Tattoos may be becoming a more ubiquitous part of our culture by the day, but this wasn't always the case. In fact, the relationship tattoos and the artists who create them have enjoyed with the more mainstream elements of society has historically been tenuous at best, and in reality the practice is only just now starting to creep into the public consciousness as acceptable. 

In fact, many major cities have until recently imposed citywide tattoo bans, not just in the U.S., but worldwide – and some places are still cracking the whip, causing employees and citizens alike to feel the pangs of tattoo regret. Regardless of personal expression or artistic merit, tattoo artists and the services they render have a ways to go before they're welcomed with open arms in some circles.

An institutional matter
Some extremely popular entertainment attractions are vocal about their thoughts on tattoos. For example, Fox Travel reported that Disney-owned parks in the U.S. allow their guests to display their tattoos, but if the ink in question is found to be obscene or offensive, the guest will have to choose between covering up or shipping out. While there is no hard-and-fast regulation governing what could be seen as offensive or obscene, potential visitors should interpret the ground rule as a general warning and be prepared when it comes time to visit the park.

While Disney's motivation for regulating tattoos is aimed at protecting the family-themed integrity of the park, other organizations have cracked down on body art for more professional purposes. News affiliate KHON2 reported that the Honolulu Police Department recently decreed that its officers would be required to cover up their tattoos with long sleeves or makeup, regardless of form or content, under threat of disciplinary action. For many such organizations, uniformity of appearance is a virtue highly valued by the higher-ups, and tattoos frequently find themselves on the receiving end of a big red X.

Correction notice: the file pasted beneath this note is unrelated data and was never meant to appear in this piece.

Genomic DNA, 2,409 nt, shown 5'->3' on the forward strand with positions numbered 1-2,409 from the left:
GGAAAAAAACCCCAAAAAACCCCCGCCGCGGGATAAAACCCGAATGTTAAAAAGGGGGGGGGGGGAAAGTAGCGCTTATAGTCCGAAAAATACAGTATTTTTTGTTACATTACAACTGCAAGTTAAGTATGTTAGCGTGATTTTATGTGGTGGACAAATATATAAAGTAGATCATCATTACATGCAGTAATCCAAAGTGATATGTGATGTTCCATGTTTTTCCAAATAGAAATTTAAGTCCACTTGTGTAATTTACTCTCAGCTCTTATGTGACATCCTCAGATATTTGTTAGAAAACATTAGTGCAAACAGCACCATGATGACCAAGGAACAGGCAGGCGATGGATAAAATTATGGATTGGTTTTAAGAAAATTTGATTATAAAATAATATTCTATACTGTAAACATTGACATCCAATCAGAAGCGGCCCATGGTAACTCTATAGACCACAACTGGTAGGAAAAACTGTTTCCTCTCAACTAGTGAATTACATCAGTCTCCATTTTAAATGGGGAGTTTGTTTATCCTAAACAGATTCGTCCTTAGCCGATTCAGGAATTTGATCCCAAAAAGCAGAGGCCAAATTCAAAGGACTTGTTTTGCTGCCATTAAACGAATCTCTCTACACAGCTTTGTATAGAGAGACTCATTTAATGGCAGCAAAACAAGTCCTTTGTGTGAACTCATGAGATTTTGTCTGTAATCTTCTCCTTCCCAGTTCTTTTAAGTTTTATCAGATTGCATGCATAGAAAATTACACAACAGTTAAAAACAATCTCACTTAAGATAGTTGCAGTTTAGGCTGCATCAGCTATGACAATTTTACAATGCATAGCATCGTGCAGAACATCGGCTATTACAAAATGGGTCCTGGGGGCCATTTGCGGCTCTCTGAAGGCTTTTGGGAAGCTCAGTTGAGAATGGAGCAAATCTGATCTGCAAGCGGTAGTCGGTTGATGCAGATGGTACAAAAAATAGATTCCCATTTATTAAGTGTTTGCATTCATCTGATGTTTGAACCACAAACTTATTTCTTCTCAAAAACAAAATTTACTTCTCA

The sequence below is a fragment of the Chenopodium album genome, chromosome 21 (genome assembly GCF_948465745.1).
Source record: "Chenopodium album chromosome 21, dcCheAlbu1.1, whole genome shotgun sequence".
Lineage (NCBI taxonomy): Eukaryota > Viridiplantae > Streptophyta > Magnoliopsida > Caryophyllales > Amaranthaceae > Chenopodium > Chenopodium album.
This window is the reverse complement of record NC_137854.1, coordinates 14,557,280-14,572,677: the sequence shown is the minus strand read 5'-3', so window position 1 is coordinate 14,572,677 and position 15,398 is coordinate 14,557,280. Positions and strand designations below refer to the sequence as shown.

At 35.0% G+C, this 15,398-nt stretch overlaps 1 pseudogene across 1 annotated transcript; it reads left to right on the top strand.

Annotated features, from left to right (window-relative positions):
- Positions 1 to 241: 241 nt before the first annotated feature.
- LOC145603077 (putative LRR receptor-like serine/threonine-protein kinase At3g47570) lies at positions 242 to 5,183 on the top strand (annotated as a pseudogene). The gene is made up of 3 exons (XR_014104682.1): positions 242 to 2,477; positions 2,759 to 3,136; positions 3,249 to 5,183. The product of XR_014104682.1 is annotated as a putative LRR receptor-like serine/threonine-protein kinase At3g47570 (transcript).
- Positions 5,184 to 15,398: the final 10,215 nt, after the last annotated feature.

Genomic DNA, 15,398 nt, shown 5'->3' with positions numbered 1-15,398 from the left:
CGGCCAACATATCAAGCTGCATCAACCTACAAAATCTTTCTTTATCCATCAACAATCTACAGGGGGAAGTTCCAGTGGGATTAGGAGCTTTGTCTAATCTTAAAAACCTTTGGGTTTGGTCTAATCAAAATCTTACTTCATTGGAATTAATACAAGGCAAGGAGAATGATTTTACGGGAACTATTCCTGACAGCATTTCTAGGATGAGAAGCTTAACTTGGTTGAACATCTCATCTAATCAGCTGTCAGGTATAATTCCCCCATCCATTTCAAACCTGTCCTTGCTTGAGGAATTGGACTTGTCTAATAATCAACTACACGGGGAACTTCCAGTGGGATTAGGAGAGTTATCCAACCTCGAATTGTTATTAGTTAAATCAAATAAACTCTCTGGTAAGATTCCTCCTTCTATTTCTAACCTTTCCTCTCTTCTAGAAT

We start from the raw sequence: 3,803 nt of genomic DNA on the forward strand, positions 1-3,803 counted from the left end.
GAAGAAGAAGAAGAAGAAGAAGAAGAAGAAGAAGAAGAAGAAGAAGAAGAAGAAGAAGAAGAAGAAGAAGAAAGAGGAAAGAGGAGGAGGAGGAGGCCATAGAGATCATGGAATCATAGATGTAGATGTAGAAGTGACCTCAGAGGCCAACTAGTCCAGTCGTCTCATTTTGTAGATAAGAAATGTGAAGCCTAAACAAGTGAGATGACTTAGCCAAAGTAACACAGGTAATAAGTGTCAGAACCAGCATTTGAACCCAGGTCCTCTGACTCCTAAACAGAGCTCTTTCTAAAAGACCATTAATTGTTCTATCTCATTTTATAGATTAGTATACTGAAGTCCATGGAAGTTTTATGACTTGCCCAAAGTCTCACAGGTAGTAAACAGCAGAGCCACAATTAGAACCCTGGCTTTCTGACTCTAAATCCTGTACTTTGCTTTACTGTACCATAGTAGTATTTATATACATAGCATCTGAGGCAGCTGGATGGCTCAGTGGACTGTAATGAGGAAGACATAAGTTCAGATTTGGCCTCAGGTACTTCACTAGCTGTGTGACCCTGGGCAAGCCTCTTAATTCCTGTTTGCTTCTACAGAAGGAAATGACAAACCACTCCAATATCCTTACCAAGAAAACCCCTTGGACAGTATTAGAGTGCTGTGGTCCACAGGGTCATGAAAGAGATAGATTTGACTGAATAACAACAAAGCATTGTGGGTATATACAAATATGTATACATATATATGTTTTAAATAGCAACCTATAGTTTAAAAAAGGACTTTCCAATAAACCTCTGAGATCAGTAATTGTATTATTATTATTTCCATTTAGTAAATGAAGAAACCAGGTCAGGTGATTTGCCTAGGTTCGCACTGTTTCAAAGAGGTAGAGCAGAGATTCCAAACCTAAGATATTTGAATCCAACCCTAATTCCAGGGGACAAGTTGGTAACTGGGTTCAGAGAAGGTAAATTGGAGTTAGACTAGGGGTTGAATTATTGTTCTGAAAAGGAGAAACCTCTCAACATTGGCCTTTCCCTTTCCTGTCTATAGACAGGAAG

Evicting tattooing from cities
Strikingly, many large cities have been very unwelcoming to tattoos for decades, a trend that has only in the past several years started to reverse. A surprising example can be found in New York City. It may seem odd, but this cultural and entertainment metropolis forbade the practice of administering tattoos until 1997. Even more ironic, as NYC24 reported, is that the city that never sleeps is actually widely regarded as the birthplace of modern tattooing, a practice which sprung up in the city's Bowery district around 1890.

But the industry found itself in the crosshairs of a public health investigation in 1961, when a string of reported hepatitis cases attracted negative attention. Of course, health concerns aside, the general cultural attitude toward the practice was less than amicable at the time.

As the Chicago Tribune reported, one judge instrumental in upholding the ban went on record to say, "The decoration, so-called, of the human body by tattoo designs is, in our culture, a barbaric survival, often associated with a morbid or abnormal personality."

While tattoo bans find themselves being lifted bit by bit, the war on ink isn't over. As recently as 2012, the city of Osaka, Japan, actually instituted a new ban on public workers having tattoos, due to the implied connection to the organized crime syndicate the Yakuza. In 2013, a clerk even ended up with a month's worth of wages docked as punishment for violating the ban.

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